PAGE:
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Are single varietal wines actually blends?

One of the topics that gets debated in wine circles (albeit less frequently than screwcaps vs corks, plastic bottles and wine list mark-ups) is a bit of legislation that relates to how South African wines are labelled. In this case I am talking about the allowance for up to 15% of a different grape to be included in a wine without having to mention it on the label.

So a bottle of 2008 Malema’s Reserve Pinotage (complete with back label calling for the nationalisation of all Pinotage vineyards as this is South Africa’s own grape) could include up to 15% Shiraz, for example.¬†Of course this is a bit of a wine geek discussion and most wine drinkers may find it of very little relevance.

But a bottle of single malt ceases to be so if it is blended with another whisky. Would you mind your barman topping up your pint with 15% of another beer without telling you? It may not have a huge bearing on how much you enjoy the pint, but there’s something not quite right about it.

Tim James touched on the point in his recent post on Grape and after chatting to Cathy Marston on Twitter I thought I’d put down a few thoughts and in the process try to form an opinion of my own!

Essentially the question is whether producers should be allowed to include another grape in a wine labelled as a single varietal, without having to mention it on the bottle.

There is an argument that at less than 15% the other grape doesn’t alter the character of the labelled varietal. But then why add it? When you read about blended wines, the producer will often mention that there is a small percentage of grape XYZ which adds a little something to the overall wine. The 3% that they have chosen to include is motivated and by implication has an impact on the style of the wine that you’re drinking.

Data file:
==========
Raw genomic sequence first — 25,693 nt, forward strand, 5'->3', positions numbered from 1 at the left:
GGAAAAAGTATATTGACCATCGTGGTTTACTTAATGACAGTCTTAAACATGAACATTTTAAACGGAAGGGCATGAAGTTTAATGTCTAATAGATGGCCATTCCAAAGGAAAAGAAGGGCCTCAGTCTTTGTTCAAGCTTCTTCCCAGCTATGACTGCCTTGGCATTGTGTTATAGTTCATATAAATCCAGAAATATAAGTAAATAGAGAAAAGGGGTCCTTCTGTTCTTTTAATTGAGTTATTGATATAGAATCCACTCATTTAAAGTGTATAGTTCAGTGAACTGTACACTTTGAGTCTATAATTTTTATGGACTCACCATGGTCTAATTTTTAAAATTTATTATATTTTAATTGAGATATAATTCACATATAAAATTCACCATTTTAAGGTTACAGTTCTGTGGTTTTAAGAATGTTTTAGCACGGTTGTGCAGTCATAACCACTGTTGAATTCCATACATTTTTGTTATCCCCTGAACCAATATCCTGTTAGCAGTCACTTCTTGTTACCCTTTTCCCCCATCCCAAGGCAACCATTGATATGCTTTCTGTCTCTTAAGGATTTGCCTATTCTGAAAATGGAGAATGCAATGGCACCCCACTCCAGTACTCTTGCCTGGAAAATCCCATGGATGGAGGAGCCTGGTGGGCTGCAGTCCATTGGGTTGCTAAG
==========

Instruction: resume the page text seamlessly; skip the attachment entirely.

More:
Adding a bit of Shiraz to Pinotage may make it a bit more appealing to the international palate, with a bit of spiciness or bold fruit. A bit of Semillon can add body and texture your Sauvignon Blanc, while a small percentage of Nouvelle injects that pyrazine packed grassy edge that some find appealing in New Zealand Sauvingon Blanc. The merits of Merlot and Cab Franc in Bordeaux style blends is no secret, so is a wine labelled Cabernet Sauvignon that includes 15% Merlot still just a Cabernet?

The 15% can also be from another vintage. This can give the winemaker the opportunity to add a little freshness to an older tank of wine before it’s bottled, or perhaps to avoid wasting wine from the previous vintage by incorporating it into the new release.

There is also the issue of competitions and awards. Producers could gain an ‘advantage’ through adding additional complexity or character to their single varietal wines by including other grapes, although the fact that this tool is available to everyone makes it a bit moot. On the other hand, is a blend of 98% Shiraz and 2% Mourv√®dre really a blended wine? Or is it just a Shiraz? What category should it be entered in come competition time?

Although this may sound like a fairly petty issue, it is worthy of a mention when we consider the amount of interrogation and analysis that goes into wine assessment. The emergence of new regions and small producers looking to carve a niche has meant very close inspection of the regional differences expressed through varietal wines. So if we are to compare the merits of Shiraz from two difference vineyards as an expression of terroir, surely there should be an assurance of what is actually in the bottle?

2 Responses to “Are single varietal wines actually blends?”

  1. Peter F May says:

    The implication is the 85% rule is solely South African, but its not, it is an EU rule that SAf came into line with in 2006, before in SAf 75% was the min, same as in USA.

    My own thoughts are in this 2002 article http://winelabels.org/artvar.htm

    Sometimes odd varieties are used for topping barrels during aging, and how many vineyards are planted to 100% of the variety they think it is?

  2. Glenn Watson says:

    as far as I’m concerned, anything that has more than one variety of grape is a blend. Even if it had 1% of a different grape the wine is no longer a single variety and is a blend of two grapes. Depsite all the laws etc I’d never consider a wine with two varieties, even if 1%, a single variety wine.

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